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The Parthenon

Marshall University's Student Newspaper

The Parthenon

Marshall University's Student Newspaper

The Parthenon

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Universities Become Hub for Israel-Palestine Protests Across U.S.

Palestinian+supporters+gather+for+a+protest+at+Columbia+University%2C+Thursday%2C+Oct.+12%2C+2023%2C+in+New+York.
Courtesy of Yuki Iwamura/AP
Palestinian supporters gather for a protest at Columbia University, Thursday, Oct. 12, 2023, in New York.

Following the attacks on Israeli soil by Hamas on Oct. 7, college students across the United States have put on demonstrations in support of both Israel and Palestine.

This is one of the most recent instances of student outcry spurred on by the Israeli-Palestinian conflict, which began in 1947 after the breakup of the Ottoman Empire and the United Nations’ adoption of Resolution 181 and has continued its spread into Palestinian territory since its formation. Since then, according to the Associated Press, over 1,400 Israeli and 2,778 Palestinians have died as Israel declared war on Hamas. 

Many pro-Israel student protests have condemned the actions of Hamas and demanded retribution for the victims of the terrorist organization. Meanwhile, pro-Palestinian protesters denounce the continued mistreatment of Palestinian civilians by the state of Israel.

Both sides have criticized their universities, though, but for different reasons. Pro-Israel protestors have cited a failure to condemn the attacks by Hamas, while pro-Palestine protesters have criticized failure to condemn civilian deaths in Gaza.

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The conflict has led to a challenge for universities across the U.S.—that being on the protection of free speech—who have tried to remain neutral and maintain student safety as the protests continue.

“This is an incredibly difficult free speech moment on campuses, where both have deeply passionate, entrenched, intractable views,” said Alex Morey, director of campus right advocacy group Foundation for Individual Rights and Expression, in an interview with Associated Press. “We want to create an idea climate for debate and discussion.”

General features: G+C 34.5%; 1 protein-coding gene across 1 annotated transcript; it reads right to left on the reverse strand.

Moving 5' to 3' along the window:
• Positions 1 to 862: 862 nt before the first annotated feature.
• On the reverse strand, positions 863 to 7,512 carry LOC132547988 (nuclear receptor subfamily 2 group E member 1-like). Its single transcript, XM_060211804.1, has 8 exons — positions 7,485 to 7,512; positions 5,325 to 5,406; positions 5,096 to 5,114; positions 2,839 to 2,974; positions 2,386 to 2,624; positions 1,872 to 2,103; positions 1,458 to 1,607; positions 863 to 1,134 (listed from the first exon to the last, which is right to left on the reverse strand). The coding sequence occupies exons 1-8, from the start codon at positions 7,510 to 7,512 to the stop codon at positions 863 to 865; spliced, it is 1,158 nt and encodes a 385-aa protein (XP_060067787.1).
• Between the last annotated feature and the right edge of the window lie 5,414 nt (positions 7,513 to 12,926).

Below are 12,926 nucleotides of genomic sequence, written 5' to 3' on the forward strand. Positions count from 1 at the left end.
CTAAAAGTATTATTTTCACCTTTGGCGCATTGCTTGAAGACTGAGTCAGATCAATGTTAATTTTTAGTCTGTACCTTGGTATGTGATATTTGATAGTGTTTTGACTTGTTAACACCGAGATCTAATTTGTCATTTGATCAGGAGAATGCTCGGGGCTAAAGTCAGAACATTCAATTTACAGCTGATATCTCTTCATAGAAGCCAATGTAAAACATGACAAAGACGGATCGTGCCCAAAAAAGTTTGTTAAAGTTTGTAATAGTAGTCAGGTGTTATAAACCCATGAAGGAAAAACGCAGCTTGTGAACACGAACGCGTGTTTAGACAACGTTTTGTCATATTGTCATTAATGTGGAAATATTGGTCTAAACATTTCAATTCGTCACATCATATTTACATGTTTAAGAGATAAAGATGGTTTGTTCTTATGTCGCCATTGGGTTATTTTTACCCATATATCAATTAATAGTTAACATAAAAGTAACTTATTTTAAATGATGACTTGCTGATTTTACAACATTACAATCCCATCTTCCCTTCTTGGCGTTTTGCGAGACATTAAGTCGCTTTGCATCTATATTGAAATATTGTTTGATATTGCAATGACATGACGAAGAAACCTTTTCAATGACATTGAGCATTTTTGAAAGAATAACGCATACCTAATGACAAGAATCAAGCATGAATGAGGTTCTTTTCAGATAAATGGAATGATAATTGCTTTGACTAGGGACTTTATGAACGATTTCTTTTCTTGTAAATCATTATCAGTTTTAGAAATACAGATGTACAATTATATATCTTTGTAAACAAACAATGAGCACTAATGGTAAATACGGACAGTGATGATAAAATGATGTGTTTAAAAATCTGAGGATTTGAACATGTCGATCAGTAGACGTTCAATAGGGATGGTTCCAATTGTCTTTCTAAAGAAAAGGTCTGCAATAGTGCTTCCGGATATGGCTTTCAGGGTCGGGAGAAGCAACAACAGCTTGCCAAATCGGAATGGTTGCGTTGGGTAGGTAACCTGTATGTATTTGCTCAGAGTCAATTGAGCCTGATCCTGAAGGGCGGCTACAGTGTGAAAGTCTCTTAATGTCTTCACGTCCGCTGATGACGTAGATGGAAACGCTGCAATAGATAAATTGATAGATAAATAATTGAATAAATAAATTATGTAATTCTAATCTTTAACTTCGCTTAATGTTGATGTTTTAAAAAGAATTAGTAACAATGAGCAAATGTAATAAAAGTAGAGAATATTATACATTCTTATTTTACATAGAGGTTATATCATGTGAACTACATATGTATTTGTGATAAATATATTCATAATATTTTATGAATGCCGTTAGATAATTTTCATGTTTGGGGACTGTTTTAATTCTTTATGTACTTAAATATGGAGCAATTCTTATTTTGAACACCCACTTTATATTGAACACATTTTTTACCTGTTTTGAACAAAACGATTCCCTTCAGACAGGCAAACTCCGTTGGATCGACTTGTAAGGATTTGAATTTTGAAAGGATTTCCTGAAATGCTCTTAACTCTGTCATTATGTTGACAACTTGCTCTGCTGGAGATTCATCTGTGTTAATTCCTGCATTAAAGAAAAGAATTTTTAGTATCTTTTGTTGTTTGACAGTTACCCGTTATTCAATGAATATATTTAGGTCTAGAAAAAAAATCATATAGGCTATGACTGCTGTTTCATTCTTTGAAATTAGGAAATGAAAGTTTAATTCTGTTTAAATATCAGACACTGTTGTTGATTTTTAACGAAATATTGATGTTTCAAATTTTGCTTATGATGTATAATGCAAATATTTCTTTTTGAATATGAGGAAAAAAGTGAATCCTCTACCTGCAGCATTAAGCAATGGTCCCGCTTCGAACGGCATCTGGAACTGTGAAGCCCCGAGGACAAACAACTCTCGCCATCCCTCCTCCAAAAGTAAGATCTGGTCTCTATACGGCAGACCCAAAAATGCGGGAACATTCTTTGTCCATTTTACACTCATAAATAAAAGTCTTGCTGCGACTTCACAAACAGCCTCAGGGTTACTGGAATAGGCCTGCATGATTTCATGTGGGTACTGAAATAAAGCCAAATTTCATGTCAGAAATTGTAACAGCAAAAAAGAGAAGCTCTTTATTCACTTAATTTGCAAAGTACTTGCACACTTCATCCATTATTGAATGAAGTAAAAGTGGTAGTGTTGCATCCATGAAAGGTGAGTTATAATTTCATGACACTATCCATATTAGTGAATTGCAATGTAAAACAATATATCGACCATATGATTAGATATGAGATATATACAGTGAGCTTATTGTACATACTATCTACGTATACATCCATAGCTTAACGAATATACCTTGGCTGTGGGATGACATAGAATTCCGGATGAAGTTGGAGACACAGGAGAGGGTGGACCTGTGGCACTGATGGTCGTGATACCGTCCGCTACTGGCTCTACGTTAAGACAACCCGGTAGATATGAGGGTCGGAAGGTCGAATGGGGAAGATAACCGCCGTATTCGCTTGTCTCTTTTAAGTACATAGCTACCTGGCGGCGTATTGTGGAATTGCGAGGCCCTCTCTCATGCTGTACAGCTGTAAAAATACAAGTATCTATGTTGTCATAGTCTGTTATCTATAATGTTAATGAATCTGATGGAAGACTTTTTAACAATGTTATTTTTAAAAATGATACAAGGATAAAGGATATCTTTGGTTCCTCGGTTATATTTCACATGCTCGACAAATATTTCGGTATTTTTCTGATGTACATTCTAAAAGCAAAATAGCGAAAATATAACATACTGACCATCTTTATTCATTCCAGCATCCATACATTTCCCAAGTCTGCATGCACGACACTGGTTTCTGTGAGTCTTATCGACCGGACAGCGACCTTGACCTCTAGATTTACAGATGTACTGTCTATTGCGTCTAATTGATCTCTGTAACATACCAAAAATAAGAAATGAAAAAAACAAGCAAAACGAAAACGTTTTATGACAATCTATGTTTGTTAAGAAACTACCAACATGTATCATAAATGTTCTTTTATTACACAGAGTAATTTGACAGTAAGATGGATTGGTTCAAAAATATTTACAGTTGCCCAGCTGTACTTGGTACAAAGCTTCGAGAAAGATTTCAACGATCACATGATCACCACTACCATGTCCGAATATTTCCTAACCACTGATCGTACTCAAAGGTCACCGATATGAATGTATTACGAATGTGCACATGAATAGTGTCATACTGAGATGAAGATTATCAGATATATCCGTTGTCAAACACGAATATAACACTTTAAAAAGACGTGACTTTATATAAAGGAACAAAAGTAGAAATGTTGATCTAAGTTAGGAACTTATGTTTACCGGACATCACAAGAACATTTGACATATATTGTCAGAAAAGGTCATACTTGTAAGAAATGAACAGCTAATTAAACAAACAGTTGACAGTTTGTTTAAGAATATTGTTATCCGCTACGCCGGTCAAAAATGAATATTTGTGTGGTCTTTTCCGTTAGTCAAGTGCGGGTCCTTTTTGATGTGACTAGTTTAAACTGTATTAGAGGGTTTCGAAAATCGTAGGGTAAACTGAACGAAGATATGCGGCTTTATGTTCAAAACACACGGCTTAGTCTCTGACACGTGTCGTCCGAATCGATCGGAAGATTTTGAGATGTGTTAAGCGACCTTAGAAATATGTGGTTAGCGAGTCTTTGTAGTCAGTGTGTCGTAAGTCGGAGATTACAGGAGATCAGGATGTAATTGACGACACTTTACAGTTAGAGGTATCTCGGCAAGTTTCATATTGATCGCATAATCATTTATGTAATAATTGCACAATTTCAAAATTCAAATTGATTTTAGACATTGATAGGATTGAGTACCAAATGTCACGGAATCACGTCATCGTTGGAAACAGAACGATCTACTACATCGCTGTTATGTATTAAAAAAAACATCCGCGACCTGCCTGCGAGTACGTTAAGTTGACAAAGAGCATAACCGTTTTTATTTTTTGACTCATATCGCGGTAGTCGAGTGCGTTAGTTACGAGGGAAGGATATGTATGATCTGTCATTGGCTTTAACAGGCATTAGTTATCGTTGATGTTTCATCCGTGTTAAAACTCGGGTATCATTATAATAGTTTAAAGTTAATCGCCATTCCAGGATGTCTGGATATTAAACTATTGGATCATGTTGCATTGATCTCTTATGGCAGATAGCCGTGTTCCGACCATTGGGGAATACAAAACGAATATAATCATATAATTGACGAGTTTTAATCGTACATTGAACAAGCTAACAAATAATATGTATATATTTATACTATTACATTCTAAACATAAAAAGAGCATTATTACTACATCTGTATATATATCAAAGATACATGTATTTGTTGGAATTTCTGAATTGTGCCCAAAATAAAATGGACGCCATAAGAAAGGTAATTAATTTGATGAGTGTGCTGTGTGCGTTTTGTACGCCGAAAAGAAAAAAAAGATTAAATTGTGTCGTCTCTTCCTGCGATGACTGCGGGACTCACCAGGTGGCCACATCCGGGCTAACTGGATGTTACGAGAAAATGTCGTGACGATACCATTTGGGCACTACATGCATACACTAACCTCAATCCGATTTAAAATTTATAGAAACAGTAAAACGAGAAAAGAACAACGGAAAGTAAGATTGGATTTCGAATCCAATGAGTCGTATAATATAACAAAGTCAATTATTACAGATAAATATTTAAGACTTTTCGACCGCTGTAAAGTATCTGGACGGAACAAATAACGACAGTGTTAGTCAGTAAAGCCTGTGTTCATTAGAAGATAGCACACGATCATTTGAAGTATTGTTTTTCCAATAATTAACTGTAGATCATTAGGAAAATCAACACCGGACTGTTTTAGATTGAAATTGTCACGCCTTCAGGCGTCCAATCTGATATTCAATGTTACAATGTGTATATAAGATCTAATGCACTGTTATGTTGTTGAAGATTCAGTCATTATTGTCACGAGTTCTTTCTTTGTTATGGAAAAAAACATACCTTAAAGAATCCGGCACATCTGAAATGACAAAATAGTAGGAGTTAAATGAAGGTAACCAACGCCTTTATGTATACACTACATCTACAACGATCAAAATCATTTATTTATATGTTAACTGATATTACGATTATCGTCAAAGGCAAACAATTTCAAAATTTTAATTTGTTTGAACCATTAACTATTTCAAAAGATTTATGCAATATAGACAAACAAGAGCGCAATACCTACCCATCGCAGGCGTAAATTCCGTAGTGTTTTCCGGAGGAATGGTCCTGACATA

In the weeks following the initial attacks by Hamas on the 50th anniversary of the Yom Kippur War, various news agencies reported instances of antisemitic and Islamophobic attacks, noting significant increase in the U.S. Among these was an Illinois landlord fatally stabbing a 6-year-old boy and injuring his mother for being Muslims as a response to the war.

In 2022, the Anti-Defamation League’s Center on Extremism, which has tracked antisemitic incidents since 1979, recorded its highest number of cases with 3,700 reports last year. Some Jewish students have quoted this statistic as they fear the conflict will lead to more antisemitic violence.

“Jewish students are afraid,” said David Hidary, a 20-year-old physics major at Columbia University, in an interview with Reuters.

However, the protests have extended beyond the student body. A professor at Columbia University in New York City is now facing an online petition calling for his “immediate removal”  after he posted an online article praising the attacks by Hamas. The petition, which has amassed over 30,000 signatures, condemns Joseph Massad, a professor of modern Arab politics and intellectual history, and his comments calling the attacks “awesome”, “astounding,” “incredible” and a “stunning victory.”

Pro-Israel demonstrators sing a song during a protest at Columbia University, Thursday, Oct. 12, 2023, in New York. (Courtesy of Yuki Iwamura/AP)

While some universities, such as Stanford, have clarified their commitment to neutrality, other campuses have closed their campuses, like Columbia did last Thursday; meanwhile, the Tucson chapter of the University of Arizona canceled a protest that same day, citing “safety concerns.”

On an international level, Israel’s call for the evacuation of civilians and continued air raids in the Gaza Strip have raised concerns over humanitarian aid. The area currently has little access to electricity and consequently no method of water sanitation as well as limited resources for hospitals to provide care for the approximate two million people living in the area.

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